Hardcover | $68.00 Short | £46.95 | ISBN: 9780262161688 | 400 pp. | 7 x 9 in | | July 2001 Ebook |$68.00 Short | ISBN: 9780262253116 | 400 pp. | 7 x 9 in | | July 2001

# Qualitative Methods for Reasoning under Uncertainty

## Overview

In this book Simon Parsons describes qualitative methods for reasoning under uncertainty, "uncertainty" being a catch-all term for various types of imperfect information. The advantage of qualitative methods is that they do not require precise numerical information. Instead, they work with abstractions such as interval values and information about how values change. The author does not invent completely new methods for reasoning under uncertainty but provides the means to create qualitative versions of existing methods. To illustrate this, he develops qualitative versions of probability theory, possibility theory, and the Dempster-Shafer theory of evidence.

According to Parsons, these theories are best considered complementary rather than exclusive. Thus the book supports the contention that rather than search for the one best method to handle all imperfect information, one should use whichever method best fits the problem. This approach leads naturally to the use of several different methods in the solution of a single problem and to the complexity of integrating the results problem to which qualitative methods provide a solution.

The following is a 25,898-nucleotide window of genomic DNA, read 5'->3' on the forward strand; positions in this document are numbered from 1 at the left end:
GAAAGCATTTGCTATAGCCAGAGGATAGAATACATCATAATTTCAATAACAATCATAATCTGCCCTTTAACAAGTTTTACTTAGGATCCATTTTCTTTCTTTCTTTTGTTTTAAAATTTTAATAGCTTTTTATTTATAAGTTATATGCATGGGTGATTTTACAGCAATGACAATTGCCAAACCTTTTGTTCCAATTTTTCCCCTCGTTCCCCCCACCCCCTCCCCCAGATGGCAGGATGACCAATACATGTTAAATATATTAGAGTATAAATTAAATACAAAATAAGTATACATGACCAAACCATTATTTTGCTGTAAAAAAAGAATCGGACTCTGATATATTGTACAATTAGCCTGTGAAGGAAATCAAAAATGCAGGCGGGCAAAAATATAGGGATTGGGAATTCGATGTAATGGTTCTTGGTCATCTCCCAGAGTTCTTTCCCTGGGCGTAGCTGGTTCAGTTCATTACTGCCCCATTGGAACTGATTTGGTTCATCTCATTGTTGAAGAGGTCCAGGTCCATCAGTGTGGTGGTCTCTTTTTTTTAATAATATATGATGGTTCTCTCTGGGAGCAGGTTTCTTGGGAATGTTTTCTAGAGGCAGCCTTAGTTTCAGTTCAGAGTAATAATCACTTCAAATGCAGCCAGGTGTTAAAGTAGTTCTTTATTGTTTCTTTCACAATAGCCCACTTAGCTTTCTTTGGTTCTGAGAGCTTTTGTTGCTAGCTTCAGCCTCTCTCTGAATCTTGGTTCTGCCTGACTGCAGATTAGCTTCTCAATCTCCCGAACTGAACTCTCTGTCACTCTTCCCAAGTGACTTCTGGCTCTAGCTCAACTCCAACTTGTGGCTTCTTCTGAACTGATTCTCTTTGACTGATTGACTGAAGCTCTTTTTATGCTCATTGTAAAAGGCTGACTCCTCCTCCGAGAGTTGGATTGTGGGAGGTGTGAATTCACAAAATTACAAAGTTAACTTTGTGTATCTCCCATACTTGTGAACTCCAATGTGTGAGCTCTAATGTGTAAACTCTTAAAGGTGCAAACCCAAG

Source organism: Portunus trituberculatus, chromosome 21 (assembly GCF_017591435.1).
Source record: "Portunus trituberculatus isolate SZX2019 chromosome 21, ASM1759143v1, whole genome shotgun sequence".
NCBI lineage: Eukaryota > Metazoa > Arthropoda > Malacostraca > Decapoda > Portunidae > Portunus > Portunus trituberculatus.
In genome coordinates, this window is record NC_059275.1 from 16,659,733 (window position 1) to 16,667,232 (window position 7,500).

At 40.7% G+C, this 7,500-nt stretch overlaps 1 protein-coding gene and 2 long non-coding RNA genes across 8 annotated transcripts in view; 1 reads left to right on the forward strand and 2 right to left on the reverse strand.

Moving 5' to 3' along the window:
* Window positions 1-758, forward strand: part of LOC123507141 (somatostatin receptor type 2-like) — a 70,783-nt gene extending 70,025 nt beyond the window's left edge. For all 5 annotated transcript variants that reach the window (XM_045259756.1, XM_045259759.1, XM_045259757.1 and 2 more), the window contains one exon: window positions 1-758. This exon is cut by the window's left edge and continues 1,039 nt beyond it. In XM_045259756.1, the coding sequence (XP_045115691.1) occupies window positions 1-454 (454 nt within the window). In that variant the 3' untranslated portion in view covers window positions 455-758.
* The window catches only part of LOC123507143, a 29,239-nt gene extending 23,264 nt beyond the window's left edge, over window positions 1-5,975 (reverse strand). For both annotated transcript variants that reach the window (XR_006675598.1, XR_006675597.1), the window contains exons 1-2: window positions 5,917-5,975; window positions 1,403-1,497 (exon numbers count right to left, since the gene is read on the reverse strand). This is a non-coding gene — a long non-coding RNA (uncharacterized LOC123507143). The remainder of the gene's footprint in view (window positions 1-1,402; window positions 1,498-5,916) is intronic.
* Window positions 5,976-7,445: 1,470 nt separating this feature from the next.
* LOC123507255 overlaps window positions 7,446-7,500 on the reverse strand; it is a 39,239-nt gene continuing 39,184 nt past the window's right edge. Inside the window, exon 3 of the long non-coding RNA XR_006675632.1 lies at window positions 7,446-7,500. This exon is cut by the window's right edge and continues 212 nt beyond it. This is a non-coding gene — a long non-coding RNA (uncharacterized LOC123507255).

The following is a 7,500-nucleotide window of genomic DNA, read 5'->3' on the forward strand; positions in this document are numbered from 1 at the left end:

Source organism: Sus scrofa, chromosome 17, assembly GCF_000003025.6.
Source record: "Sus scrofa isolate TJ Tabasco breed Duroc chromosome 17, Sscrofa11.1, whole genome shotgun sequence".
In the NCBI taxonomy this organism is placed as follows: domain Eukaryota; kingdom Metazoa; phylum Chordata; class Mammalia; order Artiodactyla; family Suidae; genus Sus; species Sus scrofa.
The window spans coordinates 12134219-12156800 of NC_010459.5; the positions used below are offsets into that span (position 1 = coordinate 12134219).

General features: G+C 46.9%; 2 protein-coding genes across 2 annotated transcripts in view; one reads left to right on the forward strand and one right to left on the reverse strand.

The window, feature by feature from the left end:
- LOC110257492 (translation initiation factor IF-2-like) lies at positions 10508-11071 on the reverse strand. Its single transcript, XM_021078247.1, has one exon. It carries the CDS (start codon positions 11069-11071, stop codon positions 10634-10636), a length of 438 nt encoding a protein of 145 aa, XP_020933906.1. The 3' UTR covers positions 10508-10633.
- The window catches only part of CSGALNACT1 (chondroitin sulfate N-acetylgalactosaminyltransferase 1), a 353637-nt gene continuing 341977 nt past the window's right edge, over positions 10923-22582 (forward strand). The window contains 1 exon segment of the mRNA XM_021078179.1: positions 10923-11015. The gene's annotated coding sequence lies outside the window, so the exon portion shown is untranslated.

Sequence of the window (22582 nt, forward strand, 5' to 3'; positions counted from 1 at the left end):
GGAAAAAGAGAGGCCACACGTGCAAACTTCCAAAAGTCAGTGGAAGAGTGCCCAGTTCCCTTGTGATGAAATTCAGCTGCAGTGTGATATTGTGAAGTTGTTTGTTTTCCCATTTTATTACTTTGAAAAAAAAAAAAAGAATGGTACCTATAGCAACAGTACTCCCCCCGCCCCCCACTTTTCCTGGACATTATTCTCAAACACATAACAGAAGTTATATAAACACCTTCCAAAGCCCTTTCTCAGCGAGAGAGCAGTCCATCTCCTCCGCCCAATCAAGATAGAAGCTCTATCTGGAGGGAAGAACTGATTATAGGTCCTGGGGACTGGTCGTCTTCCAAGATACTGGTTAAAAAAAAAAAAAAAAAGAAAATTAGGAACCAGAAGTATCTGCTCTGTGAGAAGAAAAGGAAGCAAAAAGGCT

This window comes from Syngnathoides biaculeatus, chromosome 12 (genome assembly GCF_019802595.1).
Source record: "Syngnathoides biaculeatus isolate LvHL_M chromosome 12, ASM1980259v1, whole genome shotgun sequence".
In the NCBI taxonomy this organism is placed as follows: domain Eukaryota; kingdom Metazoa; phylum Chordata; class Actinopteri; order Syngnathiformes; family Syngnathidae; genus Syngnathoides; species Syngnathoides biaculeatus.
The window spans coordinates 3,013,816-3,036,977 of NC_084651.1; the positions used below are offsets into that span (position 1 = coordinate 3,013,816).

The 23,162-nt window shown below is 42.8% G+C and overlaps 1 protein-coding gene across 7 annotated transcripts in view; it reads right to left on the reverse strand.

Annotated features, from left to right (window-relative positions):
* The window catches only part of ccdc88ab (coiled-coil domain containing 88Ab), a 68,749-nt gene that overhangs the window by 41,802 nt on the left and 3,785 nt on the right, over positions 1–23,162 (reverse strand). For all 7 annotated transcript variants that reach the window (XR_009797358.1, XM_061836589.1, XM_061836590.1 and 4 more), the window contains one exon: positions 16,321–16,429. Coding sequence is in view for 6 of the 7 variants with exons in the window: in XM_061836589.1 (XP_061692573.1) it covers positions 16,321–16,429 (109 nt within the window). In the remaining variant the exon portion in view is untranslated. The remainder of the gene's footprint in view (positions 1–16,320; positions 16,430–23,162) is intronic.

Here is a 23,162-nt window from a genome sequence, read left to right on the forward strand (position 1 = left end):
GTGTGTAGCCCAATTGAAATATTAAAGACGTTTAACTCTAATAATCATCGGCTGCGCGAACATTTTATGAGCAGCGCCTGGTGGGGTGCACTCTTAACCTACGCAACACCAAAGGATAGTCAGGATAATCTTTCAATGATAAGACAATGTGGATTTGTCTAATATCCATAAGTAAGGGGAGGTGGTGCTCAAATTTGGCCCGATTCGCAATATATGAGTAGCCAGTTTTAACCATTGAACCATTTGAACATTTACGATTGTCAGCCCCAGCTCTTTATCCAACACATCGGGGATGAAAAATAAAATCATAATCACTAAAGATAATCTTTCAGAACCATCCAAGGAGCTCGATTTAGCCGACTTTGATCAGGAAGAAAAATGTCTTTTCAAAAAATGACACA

Simon Parsons is a Associate Professor in the Department of Computer and Information Science at Brooklyn College and the editor of the journal Knowledge Engineering Review.

## Endorsements

"Rather than adopting the usual competitive view of uncertainty modeling and trying to show why one approach is better than another, this book makes a plea for a view that incorporates a wide range of uncertainty theories, focusing on how to make the best of each approach and even showing how to use approaches simultaneously when solving a problem. The book convincingly argues that uncertainty wars make no sense."—Didier Dubois, Co-Editor-in Chief, Fuzzy Sets and Systems, Institut de Recherche en Informatique de Toulouse (IRIT), Centre National de la Recherche Scientifique (CNRS)